If I understand right you call the TinyMCE editor a "text editor"? For example http://docs.moodle.org/en/Text_editor says, "The text editor (sometimes referred to as the 'HTML editor' or even 'TinyMCE') has many icons to assist the user in entering content."
I would call it a WYSIWYG editor (well, if not switched into the HTML mode). A text editor edits text files! See http://en.wikipedia.org/wiki/Texteditor, "There are important differences between plain text files created by a text editor, and document files created by word processors such as Microsoft Word, WordPerfect, or OpenOffice.org."
"(moved HTML editor to Text editor: easier to understand name)"
The hint was at the bottom of http://docs.moodle.org/24/en/Text_editor_FAQ#See_also which talks of a "HTML editor forum" (see screen shot below).
@Mod, I should have posted in the "Moodle community sites" forum not in the "Text editor" forum. Could you pl. move it?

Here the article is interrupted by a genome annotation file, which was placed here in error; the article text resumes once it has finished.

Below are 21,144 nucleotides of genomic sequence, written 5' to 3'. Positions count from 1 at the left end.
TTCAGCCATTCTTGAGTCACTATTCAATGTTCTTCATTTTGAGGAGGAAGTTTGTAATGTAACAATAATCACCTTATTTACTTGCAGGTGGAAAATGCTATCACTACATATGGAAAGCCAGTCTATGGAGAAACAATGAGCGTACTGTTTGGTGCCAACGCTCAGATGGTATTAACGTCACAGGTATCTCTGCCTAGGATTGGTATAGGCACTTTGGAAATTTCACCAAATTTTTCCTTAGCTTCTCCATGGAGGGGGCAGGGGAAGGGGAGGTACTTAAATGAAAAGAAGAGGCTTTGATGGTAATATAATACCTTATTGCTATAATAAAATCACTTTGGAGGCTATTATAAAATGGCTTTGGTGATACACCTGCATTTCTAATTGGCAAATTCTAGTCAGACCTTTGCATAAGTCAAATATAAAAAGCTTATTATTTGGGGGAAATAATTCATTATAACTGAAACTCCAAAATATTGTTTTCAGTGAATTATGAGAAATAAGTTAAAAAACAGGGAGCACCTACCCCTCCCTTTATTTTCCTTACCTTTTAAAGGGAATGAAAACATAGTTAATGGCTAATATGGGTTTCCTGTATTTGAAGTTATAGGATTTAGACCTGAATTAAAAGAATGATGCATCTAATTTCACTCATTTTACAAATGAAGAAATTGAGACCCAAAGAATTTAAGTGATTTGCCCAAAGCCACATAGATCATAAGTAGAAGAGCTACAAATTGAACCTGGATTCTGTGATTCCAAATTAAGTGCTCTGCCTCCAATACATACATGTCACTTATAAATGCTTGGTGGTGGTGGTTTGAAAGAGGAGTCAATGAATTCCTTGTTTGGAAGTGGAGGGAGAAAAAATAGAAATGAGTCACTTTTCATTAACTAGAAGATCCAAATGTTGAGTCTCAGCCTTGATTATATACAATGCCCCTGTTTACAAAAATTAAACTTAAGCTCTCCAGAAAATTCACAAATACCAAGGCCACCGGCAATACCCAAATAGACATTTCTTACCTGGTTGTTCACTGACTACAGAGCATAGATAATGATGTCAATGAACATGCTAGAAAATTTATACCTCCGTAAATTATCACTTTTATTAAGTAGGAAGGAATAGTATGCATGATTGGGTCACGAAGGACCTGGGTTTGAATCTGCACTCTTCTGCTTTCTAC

Hi Visvanath. Yes I take your point and I see what you mean about " a text editor edits text files". However, most of the teachers I have worked with would not/did not have a clue what WYSIWYG editor means and in 1.9 every time we came across "HTML" editor they thought it was "something complicated to do with web code " rather than the place you type your words into. To them , Moodle's TinyMCE editor IS a text editor, even though it might not be accurate according to the true definition of the word.
Hi Mary / Visavanath
Just to clarify for those who have little computer experience.
A 'text editor' is a program like "Programs/Accessories/Notepad" in Windows or 'TextEdit 'on the MAC. (ALthough on the MAC you have to switch off the automatic HTML recognition).
It writes a file containing ONLY the codes for the letters making up the text file and NOTHING else! Word or Open Office inserts formatting codes to control large, small, underlined etc text which is NOT required in a text editor.
WYSIWYG = "What you see is what you get" i.e. If you format the text to have colours and different size text, the screen will represent this and insert all the control codes automatically.
It's very confusing for beginners and often easy for us experienced users to forget.